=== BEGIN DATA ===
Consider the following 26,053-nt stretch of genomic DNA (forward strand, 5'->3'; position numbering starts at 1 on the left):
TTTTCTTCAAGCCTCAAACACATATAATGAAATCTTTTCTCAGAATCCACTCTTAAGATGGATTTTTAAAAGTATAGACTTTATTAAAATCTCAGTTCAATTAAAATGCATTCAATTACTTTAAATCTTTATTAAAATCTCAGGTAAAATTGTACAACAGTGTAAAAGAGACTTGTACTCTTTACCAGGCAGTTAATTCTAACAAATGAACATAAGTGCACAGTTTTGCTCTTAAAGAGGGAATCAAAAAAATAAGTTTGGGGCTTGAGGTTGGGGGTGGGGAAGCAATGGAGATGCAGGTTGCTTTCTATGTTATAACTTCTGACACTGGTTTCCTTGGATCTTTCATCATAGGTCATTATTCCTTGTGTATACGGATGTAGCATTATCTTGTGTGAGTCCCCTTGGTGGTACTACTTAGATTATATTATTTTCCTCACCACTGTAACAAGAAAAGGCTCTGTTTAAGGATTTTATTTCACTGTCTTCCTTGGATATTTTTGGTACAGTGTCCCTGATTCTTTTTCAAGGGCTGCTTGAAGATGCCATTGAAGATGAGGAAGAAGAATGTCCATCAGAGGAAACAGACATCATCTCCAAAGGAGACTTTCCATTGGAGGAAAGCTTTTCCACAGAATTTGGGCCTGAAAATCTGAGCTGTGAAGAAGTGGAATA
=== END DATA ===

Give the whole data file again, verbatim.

Consider the following 26,053-nt stretch of genomic DNA (forward strand, 5'->3'; position numbering starts at 1 on the left):
TTTTCTTCAAGCCTCAAACACATATAATGAAATCTTTTCTCAGAATCCACTCTTAAGATGGATTTTTAAAAGTATAGACTTTATTAAAATCTCAGTTCAATTAAAATGCATTCAATTACTTTAAATCTTTATTAAAATCTCAGGTAAAATTGTACAACAGTGTAAAAGAGACTTGTACTCTTTACCAGGCAGTTAATTCTAACAAATGAACATAAGTGCACAGTTTTGCTCTTAAAGAGGGAATCAAAAAAATAAGTTTGGGGCTTGAGGTTGGGGGTGGGGAAGCAATGGAGATGCAGGTTGCTTTCTATGTTATAACTTCTGACACTGGTTTCCTTGGATCTTTCATCATAGGTCATTATTCCTTGTGTATACGGATGTAGCATTATCTTGTGTGAGTCCCCTTGGTGGTACTACTTAGATTATATTATTTTCCTCACCACTGTAACAAGAAAAGGCTCTGTTTAAGGATTTTATTTCACTGTCTTCCTTGGATATTTTTGGTACAGTGTCCCTGATTCTTTTTCAAGGGCTGCTTGAAGATGCCATTGAAGATGAGGAAGAAGAATGTCCATCAGAGGAAACAGACATCATCTCCAAAGGAGACTTTCCATTGGAGGAAAGCTTTTCCACAGAATTTGGGCCTGAAAATCTGAGCTGTGAAGAAGTGGAATA